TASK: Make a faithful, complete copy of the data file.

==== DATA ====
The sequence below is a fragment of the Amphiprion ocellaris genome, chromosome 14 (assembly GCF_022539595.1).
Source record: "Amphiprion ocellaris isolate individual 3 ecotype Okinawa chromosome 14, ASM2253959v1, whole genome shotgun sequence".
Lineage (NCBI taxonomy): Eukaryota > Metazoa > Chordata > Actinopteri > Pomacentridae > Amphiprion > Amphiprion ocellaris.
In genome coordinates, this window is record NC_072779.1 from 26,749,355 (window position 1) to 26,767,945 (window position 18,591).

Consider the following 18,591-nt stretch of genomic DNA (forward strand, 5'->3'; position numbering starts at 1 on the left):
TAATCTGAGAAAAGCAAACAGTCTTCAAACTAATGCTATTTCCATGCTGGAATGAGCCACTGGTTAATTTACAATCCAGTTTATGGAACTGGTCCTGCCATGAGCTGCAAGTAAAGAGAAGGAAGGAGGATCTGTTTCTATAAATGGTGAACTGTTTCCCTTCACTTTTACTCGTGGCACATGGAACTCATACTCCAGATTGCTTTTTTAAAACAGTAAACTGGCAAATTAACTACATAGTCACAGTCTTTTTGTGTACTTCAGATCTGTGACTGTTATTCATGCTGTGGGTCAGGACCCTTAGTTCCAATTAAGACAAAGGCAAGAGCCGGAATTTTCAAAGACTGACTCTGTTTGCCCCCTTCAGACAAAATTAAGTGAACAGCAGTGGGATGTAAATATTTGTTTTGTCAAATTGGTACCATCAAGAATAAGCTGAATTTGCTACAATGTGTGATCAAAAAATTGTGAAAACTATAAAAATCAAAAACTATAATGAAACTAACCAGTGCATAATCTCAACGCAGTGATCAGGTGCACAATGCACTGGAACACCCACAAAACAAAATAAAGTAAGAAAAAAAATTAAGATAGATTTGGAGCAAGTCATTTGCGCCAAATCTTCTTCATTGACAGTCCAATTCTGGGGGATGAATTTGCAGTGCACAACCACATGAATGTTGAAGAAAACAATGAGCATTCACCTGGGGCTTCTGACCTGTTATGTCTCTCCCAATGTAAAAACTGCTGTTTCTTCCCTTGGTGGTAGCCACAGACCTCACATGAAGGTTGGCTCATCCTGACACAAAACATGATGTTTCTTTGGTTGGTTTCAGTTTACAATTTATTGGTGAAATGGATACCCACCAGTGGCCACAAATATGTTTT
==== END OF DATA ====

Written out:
The sequence below is a fragment of the Amphiprion ocellaris genome, chromosome 14 (assembly GCF_022539595.1).
Source record: "Amphiprion ocellaris isolate individual 3 ecotype Okinawa chromosome 14, ASM2253959v1, whole genome shotgun sequence".
Lineage (NCBI taxonomy): Eukaryota > Metazoa > Chordata > Actinopteri > Pomacentridae > Amphiprion > Amphiprion ocellaris.
In genome coordinates, this window is record NC_072779.1 from 26,749,355 (window position 1) to 26,767,945 (window position 18,591).

Consider the following 18,591-nt stretch of genomic DNA (forward strand, 5'->3'; position numbering starts at 1 on the left):
TAATCTGAGAAAAGCAAACAGTCTTCAAACTAATGCTATTTCCATGCTGGAATGAGCCACTGGTTAATTTACAATCCAGTTTATGGAACTGGTCCTGCCATGAGCTGCAAGTAAAGAGAAGGAAGGAGGATCTGTTTCTATAAATGGTGAACTGTTTCCCTTCACTTTTACTCGTGGCACATGGAACTCATACTCCAGATTGCTTTTTTAAAACAGTAAACTGGCAAATTAACTACATAGTCACAGTCTTTTTGTGTACTTCAGATCTGTGACTGTTATTCATGCTGTGGGTCAGGACCCTTAGTTCCAATTAAGACAAAGGCAAGAGCCGGAATTTTCAAAGACTGACTCTGTTTGCCCCCTTCAGACAAAATTAAGTGAACAGCAGTGGGATGTAAATATTTGTTTTGTCAAATTGGTACCATCAAGAATAAGCTGAATTTGCTACAATGTGTGATCAAAAAATTGTGAAAACTATAAAAATCAAAAACTATAATGAAACTAACCAGTGCATAATCTCAACGCAGTGATCAGGTGCACAATGCACTGGAACACCCACAAAACAAAATAAAGTAAGAAAAAAAATTAAGATAGATTTGGAGCAAGTCATTTGCGCCAAATCTTCTTCATTGACAGTCCAATTCTGGGGGATGAATTTGCAGTGCACAACCACATGAATGTTGAAGAAAACAATGAGCATTCACCTGGGGCTTCTGACCTGTTATGTCTCTCCCAATGTAAAAACTGCTGTTTCTTCCCTTGGTGGTAGCCACAGACCTCACATGAAGGTTGGCTCATCCTGACACAAAACATGATGTTTCTTTGGTTGGTTTCAGTTTACAATTTATTGGTGAAATGGATACCCACCAGTGGCCACAAATATGTTTT